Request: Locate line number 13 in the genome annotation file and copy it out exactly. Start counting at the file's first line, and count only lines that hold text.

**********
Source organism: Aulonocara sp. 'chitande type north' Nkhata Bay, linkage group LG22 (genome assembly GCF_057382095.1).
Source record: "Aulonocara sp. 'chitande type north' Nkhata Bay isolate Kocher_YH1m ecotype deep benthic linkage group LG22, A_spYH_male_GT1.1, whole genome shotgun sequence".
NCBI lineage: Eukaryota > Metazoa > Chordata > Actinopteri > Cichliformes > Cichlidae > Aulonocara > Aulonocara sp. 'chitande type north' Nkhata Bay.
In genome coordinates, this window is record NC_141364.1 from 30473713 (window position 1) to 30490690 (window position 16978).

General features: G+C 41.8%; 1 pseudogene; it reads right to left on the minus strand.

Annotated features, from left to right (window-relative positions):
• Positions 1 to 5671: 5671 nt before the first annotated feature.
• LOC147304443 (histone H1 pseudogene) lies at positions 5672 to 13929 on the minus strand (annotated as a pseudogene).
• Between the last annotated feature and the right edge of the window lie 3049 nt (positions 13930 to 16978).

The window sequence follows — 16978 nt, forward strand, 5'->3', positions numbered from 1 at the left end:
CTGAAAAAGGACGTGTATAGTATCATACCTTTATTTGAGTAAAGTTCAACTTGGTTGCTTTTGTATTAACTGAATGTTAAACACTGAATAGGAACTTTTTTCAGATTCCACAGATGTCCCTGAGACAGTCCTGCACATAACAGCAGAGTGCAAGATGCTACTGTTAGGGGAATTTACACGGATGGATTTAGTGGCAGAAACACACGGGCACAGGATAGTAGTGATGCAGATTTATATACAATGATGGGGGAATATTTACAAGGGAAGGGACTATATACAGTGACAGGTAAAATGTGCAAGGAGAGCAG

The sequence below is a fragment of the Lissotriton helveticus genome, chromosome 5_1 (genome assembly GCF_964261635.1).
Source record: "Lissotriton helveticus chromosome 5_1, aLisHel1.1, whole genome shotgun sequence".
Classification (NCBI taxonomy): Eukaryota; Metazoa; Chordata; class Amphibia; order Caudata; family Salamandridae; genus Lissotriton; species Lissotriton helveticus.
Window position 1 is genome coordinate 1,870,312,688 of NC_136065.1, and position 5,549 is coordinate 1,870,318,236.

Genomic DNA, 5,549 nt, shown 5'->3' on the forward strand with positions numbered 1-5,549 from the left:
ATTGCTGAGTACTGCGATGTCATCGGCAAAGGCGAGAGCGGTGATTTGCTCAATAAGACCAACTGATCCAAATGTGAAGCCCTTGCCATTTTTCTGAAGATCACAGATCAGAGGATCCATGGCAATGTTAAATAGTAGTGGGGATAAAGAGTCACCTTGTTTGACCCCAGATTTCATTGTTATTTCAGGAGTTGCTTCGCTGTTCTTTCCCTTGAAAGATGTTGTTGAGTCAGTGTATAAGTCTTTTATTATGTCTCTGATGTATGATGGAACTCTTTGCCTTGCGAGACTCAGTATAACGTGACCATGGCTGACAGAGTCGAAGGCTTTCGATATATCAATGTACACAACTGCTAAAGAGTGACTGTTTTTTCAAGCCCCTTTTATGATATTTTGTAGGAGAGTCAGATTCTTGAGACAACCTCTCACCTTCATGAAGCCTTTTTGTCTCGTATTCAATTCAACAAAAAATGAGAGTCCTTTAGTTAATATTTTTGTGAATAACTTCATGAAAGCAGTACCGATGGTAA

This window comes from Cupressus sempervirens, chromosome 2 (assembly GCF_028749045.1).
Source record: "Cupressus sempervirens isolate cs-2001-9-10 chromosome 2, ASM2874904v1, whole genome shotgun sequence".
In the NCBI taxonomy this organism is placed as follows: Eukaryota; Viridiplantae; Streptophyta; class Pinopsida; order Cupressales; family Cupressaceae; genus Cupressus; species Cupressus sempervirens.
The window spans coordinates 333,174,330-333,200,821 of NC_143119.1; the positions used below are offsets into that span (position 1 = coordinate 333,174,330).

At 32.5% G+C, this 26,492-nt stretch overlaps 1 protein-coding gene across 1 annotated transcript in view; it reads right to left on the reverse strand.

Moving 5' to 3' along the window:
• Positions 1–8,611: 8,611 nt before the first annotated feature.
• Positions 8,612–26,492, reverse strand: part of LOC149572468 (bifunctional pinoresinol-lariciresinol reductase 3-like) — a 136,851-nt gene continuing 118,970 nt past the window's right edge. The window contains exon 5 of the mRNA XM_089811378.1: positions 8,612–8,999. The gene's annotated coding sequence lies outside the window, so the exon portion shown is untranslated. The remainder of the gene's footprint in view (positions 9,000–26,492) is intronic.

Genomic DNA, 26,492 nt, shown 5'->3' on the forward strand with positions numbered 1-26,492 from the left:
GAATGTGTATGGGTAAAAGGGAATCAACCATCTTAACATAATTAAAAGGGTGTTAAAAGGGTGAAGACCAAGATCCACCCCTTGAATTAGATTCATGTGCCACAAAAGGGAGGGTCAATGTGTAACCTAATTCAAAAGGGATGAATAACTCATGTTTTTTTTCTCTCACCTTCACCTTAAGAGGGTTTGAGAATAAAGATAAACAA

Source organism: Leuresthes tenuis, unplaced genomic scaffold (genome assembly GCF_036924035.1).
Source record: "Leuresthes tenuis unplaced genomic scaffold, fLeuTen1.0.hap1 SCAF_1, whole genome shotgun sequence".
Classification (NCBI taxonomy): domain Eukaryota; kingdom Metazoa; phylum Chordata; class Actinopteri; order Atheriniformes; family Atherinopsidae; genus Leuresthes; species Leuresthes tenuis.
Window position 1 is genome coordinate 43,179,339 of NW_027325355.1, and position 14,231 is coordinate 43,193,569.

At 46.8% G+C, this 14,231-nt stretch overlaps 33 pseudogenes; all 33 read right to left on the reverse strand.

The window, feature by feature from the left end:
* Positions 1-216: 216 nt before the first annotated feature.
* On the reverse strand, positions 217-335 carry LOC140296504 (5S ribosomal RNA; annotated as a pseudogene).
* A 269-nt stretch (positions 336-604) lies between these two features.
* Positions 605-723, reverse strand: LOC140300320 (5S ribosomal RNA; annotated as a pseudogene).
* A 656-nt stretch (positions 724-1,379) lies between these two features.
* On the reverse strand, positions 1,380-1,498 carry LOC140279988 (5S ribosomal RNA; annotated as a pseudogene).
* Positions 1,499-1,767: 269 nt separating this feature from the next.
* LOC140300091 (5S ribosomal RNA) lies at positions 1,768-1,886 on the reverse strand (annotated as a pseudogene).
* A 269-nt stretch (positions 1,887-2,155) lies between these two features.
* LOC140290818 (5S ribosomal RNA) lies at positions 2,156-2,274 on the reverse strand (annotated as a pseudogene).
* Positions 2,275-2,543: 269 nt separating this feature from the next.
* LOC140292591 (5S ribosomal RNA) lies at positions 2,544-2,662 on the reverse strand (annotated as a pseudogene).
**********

Source record: "Lissotriton helveticus chromosome 5_1, aLisHel1.1, whole genome shotgun sequence".